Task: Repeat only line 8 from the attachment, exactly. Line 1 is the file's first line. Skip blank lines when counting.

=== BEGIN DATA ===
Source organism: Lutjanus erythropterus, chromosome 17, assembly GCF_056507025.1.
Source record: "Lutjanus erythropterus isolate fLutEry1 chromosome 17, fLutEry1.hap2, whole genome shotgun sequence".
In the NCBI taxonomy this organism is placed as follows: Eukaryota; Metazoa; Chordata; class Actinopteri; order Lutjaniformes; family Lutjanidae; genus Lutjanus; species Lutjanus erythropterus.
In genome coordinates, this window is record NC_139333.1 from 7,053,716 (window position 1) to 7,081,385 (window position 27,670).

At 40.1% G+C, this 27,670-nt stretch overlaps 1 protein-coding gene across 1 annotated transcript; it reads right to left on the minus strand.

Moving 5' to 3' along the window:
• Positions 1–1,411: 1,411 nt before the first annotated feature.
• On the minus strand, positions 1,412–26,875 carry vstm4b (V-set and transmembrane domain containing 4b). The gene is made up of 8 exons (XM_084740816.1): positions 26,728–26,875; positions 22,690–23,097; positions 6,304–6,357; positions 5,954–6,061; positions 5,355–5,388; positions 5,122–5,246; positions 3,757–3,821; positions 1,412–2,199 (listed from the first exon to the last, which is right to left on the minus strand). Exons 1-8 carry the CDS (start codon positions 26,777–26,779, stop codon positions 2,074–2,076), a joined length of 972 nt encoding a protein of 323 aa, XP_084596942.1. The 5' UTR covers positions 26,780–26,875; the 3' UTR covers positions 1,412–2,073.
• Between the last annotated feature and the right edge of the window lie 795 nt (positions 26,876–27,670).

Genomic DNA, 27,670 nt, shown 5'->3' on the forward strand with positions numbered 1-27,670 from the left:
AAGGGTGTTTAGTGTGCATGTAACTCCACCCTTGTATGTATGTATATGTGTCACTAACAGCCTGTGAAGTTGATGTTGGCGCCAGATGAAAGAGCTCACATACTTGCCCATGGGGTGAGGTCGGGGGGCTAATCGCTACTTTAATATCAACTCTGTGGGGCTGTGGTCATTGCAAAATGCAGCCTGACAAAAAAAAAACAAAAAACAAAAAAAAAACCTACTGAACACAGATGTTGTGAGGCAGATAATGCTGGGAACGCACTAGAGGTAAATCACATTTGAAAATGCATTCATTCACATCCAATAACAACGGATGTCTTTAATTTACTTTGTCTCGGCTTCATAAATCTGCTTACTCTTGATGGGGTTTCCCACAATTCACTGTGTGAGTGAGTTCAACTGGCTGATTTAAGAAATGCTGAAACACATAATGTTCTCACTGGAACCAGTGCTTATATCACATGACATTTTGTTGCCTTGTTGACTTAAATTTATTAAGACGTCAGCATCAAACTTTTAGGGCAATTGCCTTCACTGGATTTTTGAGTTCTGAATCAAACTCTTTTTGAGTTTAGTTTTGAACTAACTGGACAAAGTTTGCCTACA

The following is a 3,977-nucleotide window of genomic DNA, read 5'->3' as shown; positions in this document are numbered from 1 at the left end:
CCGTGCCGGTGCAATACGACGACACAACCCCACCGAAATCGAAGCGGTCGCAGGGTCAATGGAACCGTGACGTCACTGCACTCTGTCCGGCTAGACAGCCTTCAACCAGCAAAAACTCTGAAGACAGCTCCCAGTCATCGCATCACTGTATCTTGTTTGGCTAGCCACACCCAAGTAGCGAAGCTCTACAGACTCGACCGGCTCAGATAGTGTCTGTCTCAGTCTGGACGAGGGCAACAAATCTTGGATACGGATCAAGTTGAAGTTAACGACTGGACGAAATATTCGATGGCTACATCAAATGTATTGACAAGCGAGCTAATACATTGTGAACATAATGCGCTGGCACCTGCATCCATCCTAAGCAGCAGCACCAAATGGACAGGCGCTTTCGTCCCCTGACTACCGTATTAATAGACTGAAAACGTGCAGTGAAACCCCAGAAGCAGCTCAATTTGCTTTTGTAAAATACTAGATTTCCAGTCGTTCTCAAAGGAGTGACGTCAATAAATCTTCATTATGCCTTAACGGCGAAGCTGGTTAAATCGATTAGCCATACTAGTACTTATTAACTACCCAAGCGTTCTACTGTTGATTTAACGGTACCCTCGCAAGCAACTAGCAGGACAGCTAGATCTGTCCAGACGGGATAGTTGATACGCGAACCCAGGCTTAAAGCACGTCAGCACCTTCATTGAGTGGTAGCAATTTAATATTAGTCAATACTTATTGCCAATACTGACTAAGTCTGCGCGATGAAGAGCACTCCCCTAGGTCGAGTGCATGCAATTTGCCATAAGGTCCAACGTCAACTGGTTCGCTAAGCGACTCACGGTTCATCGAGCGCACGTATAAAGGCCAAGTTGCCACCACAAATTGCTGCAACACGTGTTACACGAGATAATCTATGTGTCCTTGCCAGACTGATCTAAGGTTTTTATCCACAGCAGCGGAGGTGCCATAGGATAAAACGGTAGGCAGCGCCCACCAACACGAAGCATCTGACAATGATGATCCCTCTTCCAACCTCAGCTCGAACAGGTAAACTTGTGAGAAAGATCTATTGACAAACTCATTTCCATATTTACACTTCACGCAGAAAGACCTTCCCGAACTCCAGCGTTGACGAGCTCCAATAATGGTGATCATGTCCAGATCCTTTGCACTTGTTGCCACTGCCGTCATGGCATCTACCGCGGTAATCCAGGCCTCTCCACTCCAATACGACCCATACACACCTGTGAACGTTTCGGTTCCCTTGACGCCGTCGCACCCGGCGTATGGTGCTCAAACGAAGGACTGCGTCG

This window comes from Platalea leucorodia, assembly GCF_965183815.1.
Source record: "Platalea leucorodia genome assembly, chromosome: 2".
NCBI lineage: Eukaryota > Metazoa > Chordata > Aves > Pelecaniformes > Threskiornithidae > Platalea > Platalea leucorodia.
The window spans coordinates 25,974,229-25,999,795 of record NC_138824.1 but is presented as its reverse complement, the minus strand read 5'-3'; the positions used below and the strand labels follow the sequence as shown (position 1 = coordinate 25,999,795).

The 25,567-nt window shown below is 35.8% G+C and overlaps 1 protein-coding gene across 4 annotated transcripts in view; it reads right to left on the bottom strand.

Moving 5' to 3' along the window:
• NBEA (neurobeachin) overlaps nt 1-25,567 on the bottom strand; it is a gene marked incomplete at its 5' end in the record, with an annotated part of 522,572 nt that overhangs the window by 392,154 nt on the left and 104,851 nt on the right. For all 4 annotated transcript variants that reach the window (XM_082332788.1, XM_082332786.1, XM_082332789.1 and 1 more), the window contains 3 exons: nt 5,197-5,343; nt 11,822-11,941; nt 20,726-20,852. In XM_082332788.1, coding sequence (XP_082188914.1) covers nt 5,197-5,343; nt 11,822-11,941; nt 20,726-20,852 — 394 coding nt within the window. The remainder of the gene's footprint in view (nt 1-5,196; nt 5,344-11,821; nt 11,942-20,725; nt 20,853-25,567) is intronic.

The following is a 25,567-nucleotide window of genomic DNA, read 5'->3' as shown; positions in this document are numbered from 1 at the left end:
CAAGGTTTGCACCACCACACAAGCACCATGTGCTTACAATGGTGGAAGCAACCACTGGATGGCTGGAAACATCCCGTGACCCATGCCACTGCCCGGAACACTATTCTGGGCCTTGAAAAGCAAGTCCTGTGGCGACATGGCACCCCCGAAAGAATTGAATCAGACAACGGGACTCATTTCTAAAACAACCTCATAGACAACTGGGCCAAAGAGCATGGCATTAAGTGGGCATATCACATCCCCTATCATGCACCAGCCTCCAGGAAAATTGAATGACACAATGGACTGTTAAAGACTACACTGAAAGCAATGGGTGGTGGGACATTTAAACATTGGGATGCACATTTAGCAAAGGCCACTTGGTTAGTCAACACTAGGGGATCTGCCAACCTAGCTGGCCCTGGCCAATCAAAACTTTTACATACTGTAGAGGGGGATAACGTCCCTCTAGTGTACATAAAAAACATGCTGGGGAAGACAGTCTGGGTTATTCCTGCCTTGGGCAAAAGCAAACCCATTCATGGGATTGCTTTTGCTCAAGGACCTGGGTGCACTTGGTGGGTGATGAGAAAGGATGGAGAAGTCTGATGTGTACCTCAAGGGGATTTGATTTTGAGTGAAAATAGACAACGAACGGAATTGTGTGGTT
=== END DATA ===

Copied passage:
• On the minus strand, positions 1,412–26,875 carry vstm4b (V-set and transmembrane domain containing 4b). The gene is made up of 8 exons (XM_084740816.1): positions 26,728–26,875; positions 22,690–23,097; positions 6,304–6,357; positions 5,954–6,061; positions 5,355–5,388; positions 5,122–5,246; positions 3,757–3,821; positions 1,412–2,199 (listed from the first exon to the last, which is right to left on the minus strand). Exons 1-8 carry the CDS (start codon positions 26,777–26,779, stop codon positions 2,074–2,076), a joined length of 972 nt encoding a protein of 323 aa, XP_084596942.1. The 5' UTR covers positions 26,780–26,875; the 3' UTR covers positions 1,412–2,073.